I thought I’d talk a bit about submissions since Oni Press has decided to open their doors again.
There are several things about submissions that you should know, and if you don’t, then I’m happy to teach you. Call these general guidelines.
- Know where you’re pitching to. Basically, know that if you’re doing superheroes and the company you’re pitching to doesn’t, then you’re more than likely wasting your time pitching there. It’s best if you pick up some of the books the company publishes, so you get a sense of what they’re looking for.
- Try to know the editor you’re pitching to. This isn’t always possible, but give it a shot, anyway. You may follow them on Twitter or befriend them on Facebook, if they have accounts anywhere. They don’t always. Try to see if they’ve done any interviews and read those. Try to get a sense of who they are and what they’re looking for beyond the generic.
- Follow all submission guidelines to the letter. The guidelines were put in place for you to follow. The company is telling you exactly how they want the materials. Sometimes they want indemnity paperwork signed before they even look at your crap, sometimes they want you to walk backwards on your hips through Asian monkey poo while saying the Hail Mary in Spanish. Follow the submission guidelines.
- Be patient. You’re not going to get a response right away. Do something else. You’re a creator—go create! (This also means don’t pester them about it if you haven’t gotten a response in a couple of weeks. Give it at least a month before contacting them about it, and then only do it once. If you haven’t heard back in a reasonable timeframe from then, you can take it as a rejection and move on.)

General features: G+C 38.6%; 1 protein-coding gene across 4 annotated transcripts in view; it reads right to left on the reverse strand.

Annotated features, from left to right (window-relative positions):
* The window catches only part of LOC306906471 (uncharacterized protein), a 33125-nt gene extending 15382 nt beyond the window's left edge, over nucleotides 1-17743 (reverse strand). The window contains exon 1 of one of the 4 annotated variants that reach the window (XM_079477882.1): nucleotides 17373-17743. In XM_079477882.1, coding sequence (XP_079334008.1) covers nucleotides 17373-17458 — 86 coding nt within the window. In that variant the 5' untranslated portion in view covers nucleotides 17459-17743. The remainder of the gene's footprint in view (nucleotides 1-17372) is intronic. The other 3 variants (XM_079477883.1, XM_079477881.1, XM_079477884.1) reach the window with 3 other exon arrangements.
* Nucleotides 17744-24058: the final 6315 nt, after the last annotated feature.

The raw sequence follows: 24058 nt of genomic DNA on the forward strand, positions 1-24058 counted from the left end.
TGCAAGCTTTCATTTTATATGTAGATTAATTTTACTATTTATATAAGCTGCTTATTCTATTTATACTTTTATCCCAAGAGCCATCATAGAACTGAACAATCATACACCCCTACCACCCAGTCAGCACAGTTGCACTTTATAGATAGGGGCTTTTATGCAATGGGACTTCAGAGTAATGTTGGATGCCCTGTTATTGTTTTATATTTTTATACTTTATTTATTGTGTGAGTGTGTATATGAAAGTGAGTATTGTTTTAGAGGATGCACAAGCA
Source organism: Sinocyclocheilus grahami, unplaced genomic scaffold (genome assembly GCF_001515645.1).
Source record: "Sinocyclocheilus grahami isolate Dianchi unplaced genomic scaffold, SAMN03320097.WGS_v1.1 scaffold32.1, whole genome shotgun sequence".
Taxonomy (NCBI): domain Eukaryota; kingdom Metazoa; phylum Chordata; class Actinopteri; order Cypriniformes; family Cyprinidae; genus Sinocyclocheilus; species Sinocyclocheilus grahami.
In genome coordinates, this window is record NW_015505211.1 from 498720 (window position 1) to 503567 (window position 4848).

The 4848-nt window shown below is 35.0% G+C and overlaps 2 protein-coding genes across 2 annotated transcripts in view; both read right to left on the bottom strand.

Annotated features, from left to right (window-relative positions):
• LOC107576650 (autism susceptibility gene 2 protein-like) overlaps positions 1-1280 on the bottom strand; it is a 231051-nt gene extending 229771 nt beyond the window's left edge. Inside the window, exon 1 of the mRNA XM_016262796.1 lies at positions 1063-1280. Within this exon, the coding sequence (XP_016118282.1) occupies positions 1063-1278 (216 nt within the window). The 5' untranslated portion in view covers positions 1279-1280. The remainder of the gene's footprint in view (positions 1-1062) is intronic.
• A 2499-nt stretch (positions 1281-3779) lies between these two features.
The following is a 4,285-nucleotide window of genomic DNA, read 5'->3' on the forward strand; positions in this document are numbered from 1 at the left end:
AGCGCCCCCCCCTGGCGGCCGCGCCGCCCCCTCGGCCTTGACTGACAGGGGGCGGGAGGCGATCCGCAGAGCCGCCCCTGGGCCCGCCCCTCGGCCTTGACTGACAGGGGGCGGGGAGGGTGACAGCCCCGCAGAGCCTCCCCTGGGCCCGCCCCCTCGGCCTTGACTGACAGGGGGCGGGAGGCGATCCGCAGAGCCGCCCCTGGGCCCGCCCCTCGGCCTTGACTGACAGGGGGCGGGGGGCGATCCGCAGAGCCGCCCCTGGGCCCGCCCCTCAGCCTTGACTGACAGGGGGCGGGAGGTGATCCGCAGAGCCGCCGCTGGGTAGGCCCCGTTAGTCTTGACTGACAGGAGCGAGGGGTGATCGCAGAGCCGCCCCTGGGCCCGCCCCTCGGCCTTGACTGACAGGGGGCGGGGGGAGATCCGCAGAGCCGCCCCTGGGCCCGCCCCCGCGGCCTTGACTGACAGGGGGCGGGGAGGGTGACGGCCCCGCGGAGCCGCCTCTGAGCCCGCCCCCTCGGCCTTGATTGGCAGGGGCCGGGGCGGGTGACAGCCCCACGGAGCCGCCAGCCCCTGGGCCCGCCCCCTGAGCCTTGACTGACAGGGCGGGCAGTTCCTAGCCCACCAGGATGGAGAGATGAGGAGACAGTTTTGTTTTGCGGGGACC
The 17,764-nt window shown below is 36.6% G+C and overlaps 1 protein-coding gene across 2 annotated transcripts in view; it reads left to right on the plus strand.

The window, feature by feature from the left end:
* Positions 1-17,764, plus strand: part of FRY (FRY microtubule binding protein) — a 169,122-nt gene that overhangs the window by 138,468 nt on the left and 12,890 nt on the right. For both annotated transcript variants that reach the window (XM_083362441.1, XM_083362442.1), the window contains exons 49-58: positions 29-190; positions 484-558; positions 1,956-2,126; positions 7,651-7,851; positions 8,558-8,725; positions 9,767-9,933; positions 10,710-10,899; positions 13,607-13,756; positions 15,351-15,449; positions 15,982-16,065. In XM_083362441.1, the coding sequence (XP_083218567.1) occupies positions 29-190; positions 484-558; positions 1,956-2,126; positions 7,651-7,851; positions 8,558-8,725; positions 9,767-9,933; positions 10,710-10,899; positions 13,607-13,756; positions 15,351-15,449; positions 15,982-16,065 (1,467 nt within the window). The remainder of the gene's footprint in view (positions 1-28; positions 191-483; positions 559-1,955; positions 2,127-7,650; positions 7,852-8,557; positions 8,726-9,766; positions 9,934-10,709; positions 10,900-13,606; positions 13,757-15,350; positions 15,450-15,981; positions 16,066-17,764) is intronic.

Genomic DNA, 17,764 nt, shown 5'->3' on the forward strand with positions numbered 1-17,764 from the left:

- Be an adult. Don’t go whining online about this, that, or the other thing. Watch what you say, because it isn’t unheard of for editors to check you out before they decide to work with you. You don’t want to be seen as more trouble than you’re worth.
- Be polite. If you get rejected, thank them for their time. No one likes sour grapes. Remember, you went to them to pitch, not the other way around. They don’t owe you anything.
- Don’t submit crap. By this, I mean make sure you’ve done your due diligence: your submission has been at least spell-and grammar-checked; you’ve let at least one other person read it to catch the bugs you missed (and make sure that person is a reader, not some poor family member who barely picks up anything to read, anyway); you’ve made the submission look as professional as possible. Your submission is your job interview.
That’s really about it. This is what it boils down to. Anything else is splitting hairs.
Don’t take this guide to mean that if you follow all the rules then you’ll get in. If you follow the rules, then you’ll get looked at, and you may get a response. All of the advice anyone will ever give you is doing exactly this: giving you a chance to get a response. You’re hoping for a positive outcome, but your work will speak for itself.